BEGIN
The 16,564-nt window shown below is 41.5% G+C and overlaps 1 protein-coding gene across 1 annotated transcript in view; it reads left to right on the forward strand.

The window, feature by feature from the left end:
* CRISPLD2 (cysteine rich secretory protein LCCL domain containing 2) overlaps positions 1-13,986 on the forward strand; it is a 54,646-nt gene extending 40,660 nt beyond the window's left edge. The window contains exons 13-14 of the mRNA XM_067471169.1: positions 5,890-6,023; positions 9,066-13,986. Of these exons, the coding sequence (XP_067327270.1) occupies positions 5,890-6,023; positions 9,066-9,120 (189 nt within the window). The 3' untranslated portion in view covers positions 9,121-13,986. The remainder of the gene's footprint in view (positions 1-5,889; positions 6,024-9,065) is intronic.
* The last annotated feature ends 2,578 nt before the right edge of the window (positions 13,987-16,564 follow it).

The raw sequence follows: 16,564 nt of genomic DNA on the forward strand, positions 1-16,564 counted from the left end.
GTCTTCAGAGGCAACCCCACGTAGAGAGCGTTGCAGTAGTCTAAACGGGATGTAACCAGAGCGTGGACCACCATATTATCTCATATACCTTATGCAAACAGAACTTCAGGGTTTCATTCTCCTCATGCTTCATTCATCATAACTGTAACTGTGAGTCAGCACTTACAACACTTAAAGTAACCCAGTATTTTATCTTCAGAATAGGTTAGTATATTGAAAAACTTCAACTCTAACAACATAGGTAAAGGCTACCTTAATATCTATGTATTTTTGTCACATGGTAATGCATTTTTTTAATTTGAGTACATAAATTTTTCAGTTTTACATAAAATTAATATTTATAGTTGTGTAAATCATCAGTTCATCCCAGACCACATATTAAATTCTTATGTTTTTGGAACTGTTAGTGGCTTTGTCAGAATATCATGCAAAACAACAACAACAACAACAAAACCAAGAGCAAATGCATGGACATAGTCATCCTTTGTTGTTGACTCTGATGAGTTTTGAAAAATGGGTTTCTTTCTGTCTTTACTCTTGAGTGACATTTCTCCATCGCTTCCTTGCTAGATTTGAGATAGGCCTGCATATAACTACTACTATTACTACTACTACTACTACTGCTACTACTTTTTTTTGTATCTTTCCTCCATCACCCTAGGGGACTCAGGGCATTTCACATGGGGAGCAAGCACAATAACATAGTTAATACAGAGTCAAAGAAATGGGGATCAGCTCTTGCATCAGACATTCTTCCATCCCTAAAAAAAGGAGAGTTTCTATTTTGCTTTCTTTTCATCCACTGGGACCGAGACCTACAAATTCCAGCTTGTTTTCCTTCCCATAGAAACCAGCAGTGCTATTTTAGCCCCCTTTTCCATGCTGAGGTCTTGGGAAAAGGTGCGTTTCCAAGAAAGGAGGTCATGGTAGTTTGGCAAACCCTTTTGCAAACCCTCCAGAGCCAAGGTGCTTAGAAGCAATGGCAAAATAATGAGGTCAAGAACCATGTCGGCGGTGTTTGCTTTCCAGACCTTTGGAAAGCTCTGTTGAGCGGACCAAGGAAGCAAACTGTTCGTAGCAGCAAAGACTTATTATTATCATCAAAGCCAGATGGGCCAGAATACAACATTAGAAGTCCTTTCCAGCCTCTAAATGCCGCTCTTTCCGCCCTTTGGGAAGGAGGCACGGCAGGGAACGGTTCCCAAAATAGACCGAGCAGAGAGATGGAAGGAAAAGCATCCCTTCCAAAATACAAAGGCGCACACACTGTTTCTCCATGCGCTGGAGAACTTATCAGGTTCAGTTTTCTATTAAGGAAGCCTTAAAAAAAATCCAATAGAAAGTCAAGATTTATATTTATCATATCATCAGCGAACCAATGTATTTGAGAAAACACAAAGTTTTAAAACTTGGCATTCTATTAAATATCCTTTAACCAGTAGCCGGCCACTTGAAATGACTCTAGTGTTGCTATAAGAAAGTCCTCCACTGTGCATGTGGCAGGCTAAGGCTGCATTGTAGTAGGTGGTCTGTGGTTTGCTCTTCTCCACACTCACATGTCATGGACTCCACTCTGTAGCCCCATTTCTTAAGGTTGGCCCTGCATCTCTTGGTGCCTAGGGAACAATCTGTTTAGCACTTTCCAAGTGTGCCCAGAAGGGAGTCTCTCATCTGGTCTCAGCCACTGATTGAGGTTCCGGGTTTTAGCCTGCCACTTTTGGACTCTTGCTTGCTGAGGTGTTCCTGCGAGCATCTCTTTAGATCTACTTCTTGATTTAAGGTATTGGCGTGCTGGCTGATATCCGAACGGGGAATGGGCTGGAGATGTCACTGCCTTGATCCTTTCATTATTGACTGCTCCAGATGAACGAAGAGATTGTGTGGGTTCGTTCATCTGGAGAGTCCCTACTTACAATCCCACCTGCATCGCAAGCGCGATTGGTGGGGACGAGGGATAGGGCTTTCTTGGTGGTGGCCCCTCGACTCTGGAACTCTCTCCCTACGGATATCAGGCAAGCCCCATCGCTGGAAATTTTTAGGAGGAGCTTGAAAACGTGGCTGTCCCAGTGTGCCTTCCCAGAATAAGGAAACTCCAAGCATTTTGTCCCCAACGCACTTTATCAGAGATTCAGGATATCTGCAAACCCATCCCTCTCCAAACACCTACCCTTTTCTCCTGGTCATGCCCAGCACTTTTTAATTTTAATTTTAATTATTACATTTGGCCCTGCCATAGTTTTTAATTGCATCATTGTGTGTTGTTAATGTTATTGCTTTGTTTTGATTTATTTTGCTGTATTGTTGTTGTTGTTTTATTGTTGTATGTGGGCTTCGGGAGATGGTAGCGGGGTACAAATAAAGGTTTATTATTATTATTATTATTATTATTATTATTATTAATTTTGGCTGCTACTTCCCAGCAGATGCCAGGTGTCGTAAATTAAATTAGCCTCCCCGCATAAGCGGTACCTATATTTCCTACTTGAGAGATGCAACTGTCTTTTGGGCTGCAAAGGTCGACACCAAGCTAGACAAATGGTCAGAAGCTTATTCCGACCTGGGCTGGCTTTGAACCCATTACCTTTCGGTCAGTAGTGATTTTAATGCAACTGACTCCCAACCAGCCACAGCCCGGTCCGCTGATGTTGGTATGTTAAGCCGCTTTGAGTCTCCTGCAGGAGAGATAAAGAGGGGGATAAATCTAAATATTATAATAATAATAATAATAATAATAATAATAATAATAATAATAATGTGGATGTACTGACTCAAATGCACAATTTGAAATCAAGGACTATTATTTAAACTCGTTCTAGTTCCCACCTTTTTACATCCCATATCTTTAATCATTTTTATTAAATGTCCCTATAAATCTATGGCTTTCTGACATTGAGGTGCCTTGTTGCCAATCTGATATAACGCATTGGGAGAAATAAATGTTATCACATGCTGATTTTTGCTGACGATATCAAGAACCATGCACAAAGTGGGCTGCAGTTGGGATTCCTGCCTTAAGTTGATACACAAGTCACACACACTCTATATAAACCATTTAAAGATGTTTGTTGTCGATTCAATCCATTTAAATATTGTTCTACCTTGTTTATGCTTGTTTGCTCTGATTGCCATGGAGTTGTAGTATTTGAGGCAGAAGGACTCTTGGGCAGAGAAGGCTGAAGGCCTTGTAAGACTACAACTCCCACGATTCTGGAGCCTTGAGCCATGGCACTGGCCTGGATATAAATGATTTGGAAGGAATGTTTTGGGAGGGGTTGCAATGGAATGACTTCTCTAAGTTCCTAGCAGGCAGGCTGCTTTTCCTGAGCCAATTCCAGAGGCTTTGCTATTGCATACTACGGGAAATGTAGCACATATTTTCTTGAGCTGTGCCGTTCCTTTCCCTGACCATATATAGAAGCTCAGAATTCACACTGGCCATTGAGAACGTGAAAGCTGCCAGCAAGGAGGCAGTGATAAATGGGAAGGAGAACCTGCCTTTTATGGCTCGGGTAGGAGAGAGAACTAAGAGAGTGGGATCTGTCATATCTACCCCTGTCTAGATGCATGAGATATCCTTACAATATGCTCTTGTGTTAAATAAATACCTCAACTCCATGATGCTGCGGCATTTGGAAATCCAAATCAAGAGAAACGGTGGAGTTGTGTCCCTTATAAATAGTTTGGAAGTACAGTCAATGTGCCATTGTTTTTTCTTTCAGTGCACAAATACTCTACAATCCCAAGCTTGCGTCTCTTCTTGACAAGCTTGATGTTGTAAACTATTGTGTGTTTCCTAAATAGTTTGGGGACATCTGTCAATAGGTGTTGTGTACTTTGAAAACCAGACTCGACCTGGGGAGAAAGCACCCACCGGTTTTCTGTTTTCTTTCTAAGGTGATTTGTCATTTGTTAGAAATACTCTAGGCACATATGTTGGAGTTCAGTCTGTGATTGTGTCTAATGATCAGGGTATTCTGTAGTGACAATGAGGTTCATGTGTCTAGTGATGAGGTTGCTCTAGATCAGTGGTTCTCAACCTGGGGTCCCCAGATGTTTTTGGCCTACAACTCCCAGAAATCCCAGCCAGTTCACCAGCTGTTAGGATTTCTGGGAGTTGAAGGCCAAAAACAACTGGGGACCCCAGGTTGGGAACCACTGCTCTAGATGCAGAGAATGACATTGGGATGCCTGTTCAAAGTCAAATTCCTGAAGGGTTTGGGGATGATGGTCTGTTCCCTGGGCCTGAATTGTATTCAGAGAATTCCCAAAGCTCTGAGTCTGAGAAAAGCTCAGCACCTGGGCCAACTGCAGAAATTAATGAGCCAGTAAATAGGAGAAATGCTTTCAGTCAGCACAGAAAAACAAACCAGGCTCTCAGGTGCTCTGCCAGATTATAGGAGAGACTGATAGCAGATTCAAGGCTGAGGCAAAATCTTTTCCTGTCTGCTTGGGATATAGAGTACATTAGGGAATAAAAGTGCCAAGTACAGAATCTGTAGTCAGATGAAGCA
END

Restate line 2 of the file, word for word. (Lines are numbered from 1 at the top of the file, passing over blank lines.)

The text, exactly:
The window, feature by feature from the left end: